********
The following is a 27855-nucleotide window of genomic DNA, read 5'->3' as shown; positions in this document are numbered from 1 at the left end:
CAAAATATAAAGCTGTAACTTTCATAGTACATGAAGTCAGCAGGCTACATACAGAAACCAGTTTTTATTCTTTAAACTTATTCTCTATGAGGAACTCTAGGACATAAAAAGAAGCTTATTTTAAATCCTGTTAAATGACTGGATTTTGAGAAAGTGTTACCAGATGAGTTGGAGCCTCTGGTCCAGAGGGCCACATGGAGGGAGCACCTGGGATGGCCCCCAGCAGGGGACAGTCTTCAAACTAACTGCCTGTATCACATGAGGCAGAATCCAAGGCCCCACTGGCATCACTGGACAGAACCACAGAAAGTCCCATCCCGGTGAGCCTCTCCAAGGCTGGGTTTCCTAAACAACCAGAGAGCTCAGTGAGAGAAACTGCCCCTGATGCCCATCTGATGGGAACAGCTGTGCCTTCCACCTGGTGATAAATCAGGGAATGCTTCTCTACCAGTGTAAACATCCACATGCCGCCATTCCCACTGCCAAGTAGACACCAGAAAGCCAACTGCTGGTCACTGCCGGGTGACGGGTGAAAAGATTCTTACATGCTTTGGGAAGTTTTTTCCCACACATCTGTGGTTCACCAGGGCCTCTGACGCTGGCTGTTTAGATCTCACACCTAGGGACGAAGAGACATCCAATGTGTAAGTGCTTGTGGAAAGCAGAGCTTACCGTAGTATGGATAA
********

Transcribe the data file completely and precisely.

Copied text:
The following is a 27855-nucleotide window of genomic DNA, read 5'->3' as shown; positions in this document are numbered from 1 at the left end:
CAAAATATAAAGCTGTAACTTTCATAGTACATGAAGTCAGCAGGCTACATACAGAAACCAGTTTTTATTCTTTAAACTTATTCTCTATGAGGAACTCTAGGACATAAAAAGAAGCTTATTTTAAATCCTGTTAAATGACTGGATTTTGAGAAAGTGTTACCAGATGAGTTGGAGCCTCTGGTCCAGAGGGCCACATGGAGGGAGCACCTGGGATGGCCCCCAGCAGGGGACAGTCTTCAAACTAACTGCCTGTATCACATGAGGCAGAATCCAAGGCCCCACTGGCATCACTGGACAGAACCACAGAAAGTCCCATCCCGGTGAGCCTCTCCAAGGCTGGGTTTCCTAAACAACCAGAGAGCTCAGTGAGAGAAACTGCCCCTGATGCCCATCTGATGGGAACAGCTGTGCCTTCCACCTGGTGATAAATCAGGGAATGCTTCTCTACCAGTGTAAACATCCACATGCCGCCATTCCCACTGCCAAGTAGACACCAGAAAGCCAACTGCTGGTCACTGCCGGGTGACGGGTGAAAAGATTCTTACATGCTTTGGGAAGTTTTTTCCCACACATCTGTGGTTCACCAGGGCCTCTGACGCTGGCTGTTTAGATCTCACACCTAGGGACGAAGAGACATCCAATGTGTAAGTGCTTGTGGAAAGCAGAGCTTACCGTAGTATGGATAA